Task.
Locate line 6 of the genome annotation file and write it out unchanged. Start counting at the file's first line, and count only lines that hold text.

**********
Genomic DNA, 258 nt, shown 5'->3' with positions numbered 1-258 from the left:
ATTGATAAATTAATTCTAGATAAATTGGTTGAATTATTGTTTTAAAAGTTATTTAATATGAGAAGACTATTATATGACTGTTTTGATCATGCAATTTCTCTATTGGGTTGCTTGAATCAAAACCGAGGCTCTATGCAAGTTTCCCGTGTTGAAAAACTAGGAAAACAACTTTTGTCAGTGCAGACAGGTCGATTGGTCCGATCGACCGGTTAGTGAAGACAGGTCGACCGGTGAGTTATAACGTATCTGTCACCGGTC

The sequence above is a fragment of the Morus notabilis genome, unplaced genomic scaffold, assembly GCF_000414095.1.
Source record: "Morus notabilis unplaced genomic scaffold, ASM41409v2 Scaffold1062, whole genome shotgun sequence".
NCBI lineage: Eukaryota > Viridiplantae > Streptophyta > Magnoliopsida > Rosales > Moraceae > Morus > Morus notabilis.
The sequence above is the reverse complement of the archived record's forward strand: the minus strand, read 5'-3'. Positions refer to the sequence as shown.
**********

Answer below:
The sequence above is the reverse complement of the archived record's forward strand: the minus strand, read 5'-3'. Positions refer to the sequence as shown.